Recently, VanKavage revealed that Best Friends Animal Society has developed an economic analysis tool (view it at their website, www.bestfriends.org) that would help cities determine the potential fiscal impact of enforcing BSL versus having a good non–breed–specific dangerous dog law in place. Armed with this tool, cities can now consider cost as one additional factor to weigh before deciding to enact BSL.
National animal organizations such as the American Veterinary Medical Association, Humane Society of the United States, Animal Legal Defense Fund, Best Friends Animal Society, American Society for the Prevention of Cruelty to Animals, the American Kennel Club, and the National Animal Control Association all oppose BSL. Otto sums up their position this way: “If the goal is dog–bite prevention, then dogs should be treated as individuals under effective dangerous dog laws and not as part of a breed painted with certain traits that may not be applicable to each dog. By doing so, owners of well–trained, gentle dogs are not punished by a breed ban, while dangerous dogs of all breeds are regulated and may have their day in court to be proven dangerous.”
As an example, consider the 2007 Michael Vick dogfighting case in Virginia, in which 50 of the former pro football player’s fighting dogs were seized and about to be euthanized according to conventional wisdom that dogs trained to fight to the death are too dangerous to humans and other animals and cannot be retrained. However, in an unprecedented move, the court agreed with amicus briefs filed by animal welfare groups and appointed a special master, animal law professor Rebecca Huss, as a guardian for the dogs to oversee temperament evaluations to be done on each dog by a team of behaviorists. As a result, only one dog was destroyed owing to temperament; the other 49 were saved and shipped to rescue groups, where they were rehabilitated and are now enjoying media attention as service dogs and beloved companions. Time will tell whether this unexpected outcome successfully turns on its head the argument that fighting dogs or certain breeds of dogs are inherently dangerous, untrainable, hopeless.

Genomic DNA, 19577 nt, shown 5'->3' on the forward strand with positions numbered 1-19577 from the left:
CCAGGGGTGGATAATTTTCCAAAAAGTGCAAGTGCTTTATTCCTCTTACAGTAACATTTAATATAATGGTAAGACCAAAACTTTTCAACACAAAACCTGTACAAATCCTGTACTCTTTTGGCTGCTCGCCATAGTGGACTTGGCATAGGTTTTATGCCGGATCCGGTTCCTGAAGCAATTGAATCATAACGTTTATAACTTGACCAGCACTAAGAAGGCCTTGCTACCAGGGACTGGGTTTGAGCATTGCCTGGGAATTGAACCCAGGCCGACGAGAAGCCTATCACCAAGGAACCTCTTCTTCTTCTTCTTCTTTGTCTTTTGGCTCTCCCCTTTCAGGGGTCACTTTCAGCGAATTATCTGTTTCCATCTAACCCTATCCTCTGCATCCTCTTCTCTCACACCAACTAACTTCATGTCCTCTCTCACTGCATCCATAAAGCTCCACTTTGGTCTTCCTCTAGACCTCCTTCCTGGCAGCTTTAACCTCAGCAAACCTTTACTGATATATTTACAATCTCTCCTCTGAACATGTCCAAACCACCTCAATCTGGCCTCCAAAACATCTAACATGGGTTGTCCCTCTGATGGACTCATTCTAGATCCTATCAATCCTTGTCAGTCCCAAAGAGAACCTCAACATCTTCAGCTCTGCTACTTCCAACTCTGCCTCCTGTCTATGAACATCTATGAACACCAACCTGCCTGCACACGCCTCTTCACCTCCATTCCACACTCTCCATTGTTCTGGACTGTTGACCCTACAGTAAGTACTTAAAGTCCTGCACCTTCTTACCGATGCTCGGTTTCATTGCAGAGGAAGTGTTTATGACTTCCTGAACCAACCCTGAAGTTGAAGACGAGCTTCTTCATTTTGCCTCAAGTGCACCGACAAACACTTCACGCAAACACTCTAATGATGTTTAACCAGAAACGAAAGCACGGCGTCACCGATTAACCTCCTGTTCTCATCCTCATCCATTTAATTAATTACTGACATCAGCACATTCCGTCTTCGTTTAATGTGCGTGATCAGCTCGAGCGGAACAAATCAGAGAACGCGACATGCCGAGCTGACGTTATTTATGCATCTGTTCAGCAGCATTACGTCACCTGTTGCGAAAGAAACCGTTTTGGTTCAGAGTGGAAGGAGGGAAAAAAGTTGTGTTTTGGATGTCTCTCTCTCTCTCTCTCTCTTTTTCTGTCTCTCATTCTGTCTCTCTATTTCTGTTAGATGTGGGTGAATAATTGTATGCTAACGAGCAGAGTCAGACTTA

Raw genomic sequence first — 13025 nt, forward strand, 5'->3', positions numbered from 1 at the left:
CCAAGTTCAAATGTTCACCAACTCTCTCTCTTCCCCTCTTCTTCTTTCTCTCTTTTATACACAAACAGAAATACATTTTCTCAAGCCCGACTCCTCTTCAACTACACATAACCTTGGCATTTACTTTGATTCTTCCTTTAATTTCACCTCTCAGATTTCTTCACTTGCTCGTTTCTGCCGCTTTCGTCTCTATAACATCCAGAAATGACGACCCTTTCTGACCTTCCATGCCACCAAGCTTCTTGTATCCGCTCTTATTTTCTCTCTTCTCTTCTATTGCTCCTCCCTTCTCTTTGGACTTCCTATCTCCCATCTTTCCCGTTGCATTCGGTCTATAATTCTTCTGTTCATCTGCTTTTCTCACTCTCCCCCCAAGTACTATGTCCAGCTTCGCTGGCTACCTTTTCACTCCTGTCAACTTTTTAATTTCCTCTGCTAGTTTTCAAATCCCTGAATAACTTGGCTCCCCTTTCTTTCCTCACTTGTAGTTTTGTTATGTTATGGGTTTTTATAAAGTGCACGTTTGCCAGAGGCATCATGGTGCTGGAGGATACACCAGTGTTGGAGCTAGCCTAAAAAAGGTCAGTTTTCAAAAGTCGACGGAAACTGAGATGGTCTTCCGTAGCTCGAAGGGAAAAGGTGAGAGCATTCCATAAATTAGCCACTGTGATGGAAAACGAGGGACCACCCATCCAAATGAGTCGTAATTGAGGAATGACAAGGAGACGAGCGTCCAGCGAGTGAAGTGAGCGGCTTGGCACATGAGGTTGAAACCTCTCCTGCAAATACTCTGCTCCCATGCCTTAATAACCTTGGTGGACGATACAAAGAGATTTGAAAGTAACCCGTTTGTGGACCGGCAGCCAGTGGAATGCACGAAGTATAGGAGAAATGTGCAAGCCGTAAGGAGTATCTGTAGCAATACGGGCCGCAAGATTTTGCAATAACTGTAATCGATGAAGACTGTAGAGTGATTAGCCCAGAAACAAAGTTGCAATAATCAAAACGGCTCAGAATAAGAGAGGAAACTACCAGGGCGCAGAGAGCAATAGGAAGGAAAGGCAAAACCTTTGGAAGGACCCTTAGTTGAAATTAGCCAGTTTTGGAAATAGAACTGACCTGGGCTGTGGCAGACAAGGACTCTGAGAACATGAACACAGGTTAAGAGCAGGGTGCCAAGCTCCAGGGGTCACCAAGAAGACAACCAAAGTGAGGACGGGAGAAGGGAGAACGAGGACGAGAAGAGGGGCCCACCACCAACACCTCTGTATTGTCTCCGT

The number of places passing breed bans and prohibiting breed bans continues to fluctuate widely. Perhaps the most accurate way to sum up the state of BSL in the United States today is to say the laws are controversial, generating both howls of protest and vehement support wherever they have been considered.
Dana M. Campbell has a solo practice focusing on animal law and employment rights, provides legal work for the Animal Legal Defense Fund, and teaches animal law as an adjunct professor at Cornell Law School. She may be reached at email@example.com.